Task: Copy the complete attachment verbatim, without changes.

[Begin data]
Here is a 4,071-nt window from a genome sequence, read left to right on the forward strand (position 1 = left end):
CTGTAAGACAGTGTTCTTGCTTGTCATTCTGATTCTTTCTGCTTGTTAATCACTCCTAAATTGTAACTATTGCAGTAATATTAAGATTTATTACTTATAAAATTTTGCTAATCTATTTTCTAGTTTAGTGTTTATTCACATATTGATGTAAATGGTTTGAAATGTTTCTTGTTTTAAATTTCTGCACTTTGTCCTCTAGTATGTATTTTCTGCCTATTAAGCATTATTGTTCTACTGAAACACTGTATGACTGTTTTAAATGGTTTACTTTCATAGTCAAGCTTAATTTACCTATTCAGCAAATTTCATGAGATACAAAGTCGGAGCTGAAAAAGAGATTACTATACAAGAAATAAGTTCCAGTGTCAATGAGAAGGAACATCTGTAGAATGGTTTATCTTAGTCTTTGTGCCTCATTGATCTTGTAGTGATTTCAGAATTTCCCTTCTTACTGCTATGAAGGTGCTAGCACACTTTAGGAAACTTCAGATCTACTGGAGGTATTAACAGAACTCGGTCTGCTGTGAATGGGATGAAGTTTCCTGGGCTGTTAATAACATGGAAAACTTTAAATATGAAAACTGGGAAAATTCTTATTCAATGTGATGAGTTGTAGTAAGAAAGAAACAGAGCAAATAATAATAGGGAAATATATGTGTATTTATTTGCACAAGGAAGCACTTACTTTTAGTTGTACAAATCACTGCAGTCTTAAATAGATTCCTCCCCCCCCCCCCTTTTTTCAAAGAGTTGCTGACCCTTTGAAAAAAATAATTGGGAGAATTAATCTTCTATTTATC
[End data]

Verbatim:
Here is a 4,071-nt window from a genome sequence, read left to right on the forward strand (position 1 = left end):
CTGTAAGACAGTGTTCTTGCTTGTCATTCTGATTCTTTCTGCTTGTTAATCACTCCTAAATTGTAACTATTGCAGTAATATTAAGATTTATTACTTATAAAATTTTGCTAATCTATTTTCTAGTTTAGTGTTTATTCACATATTGATGTAAATGGTTTGAAATGTTTCTTGTTTTAAATTTCTGCACTTTGTCCTCTAGTATGTATTTTCTGCCTATTAAGCATTATTGTTCTACTGAAACACTGTATGACTGTTTTAAATGGTTTACTTTCATAGTCAAGCTTAATTTACCTATTCAGCAAATTTCATGAGATACAAAGTCGGAGCTGAAAAAGAGATTACTATACAAGAAATAAGTTCCAGTGTCAATGAGAAGGAACATCTGTAGAATGGTTTATCTTAGTCTTTGTGCCTCATTGATCTTGTAGTGATTTCAGAATTTCCCTTCTTACTGCTATGAAGGTGCTAGCACACTTTAGGAAACTTCAGATCTACTGGAGGTATTAACAGAACTCGGTCTGCTGTGAATGGGATGAAGTTTCCTGGGCTGTTAATAACATGGAAAACTTTAAATATGAAAACTGGGAAAATTCTTATTCAATGTGATGAGTTGTAGTAAGAAAGAAACAGAGCAAATAATAATAGGGAAATATATGTGTATTTATTTGCACAAGGAAGCACTTACTTTTAGTTGTACAAATCACTGCAGTCTTAAATAGATTCCTCCCCCCCCCCCCTTTTTTCAAAGAGTTGCTGACCCTTTGAAAAAAATAATTGGGAGAATTAATCTTCTATTTATC